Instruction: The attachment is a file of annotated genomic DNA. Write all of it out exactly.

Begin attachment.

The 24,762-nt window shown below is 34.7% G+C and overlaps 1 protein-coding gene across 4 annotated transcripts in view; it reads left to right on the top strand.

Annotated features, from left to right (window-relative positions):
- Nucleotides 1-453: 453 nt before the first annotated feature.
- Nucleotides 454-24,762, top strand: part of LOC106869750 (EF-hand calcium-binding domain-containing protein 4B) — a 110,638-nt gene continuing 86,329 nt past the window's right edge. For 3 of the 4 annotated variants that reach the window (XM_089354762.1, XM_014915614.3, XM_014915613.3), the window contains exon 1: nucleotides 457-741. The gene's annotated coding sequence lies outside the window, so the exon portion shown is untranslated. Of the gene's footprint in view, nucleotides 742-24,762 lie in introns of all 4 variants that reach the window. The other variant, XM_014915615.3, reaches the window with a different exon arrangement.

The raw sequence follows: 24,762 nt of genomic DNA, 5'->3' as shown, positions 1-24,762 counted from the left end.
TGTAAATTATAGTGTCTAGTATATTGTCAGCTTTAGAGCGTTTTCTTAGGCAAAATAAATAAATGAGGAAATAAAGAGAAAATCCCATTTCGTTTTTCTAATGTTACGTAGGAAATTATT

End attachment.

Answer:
The 24,762-nt window shown below is 34.7% G+C and overlaps 1 protein-coding gene across 4 annotated transcripts in view; it reads left to right on the top strand.

Annotated features, from left to right (window-relative positions):
- Nucleotides 1-453: 453 nt before the first annotated feature.
- Nucleotides 454-24,762, top strand: part of LOC106869750 (EF-hand calcium-binding domain-containing protein 4B) — a 110,638-nt gene continuing 86,329 nt past the window's right edge. For 3 of the 4 annotated variants that reach the window (XM_089354762.1, XM_014915614.3, XM_014915613.3), the window contains exon 1: nucleotides 457-741. The gene's annotated coding sequence lies outside the window, so the exon portion shown is untranslated. Of the gene's footprint in view, nucleotides 742-24,762 lie in introns of all 4 variants that reach the window. The other variant, XM_014915615.3, reaches the window with a different exon arrangement.

The raw sequence follows: 24,762 nt of genomic DNA, 5'->3' as shown, positions 1-24,762 counted from the left end.
TGTAAATTATAGTGTCTAGTATATTGTCAGCTTTAGAGCGTTTTCTTAGGCAAAATAAATAAATGAGGAAATAAAGAGAAAATCCCATTTCGTTTTTCTAATGTTACGTAGGAAATTATT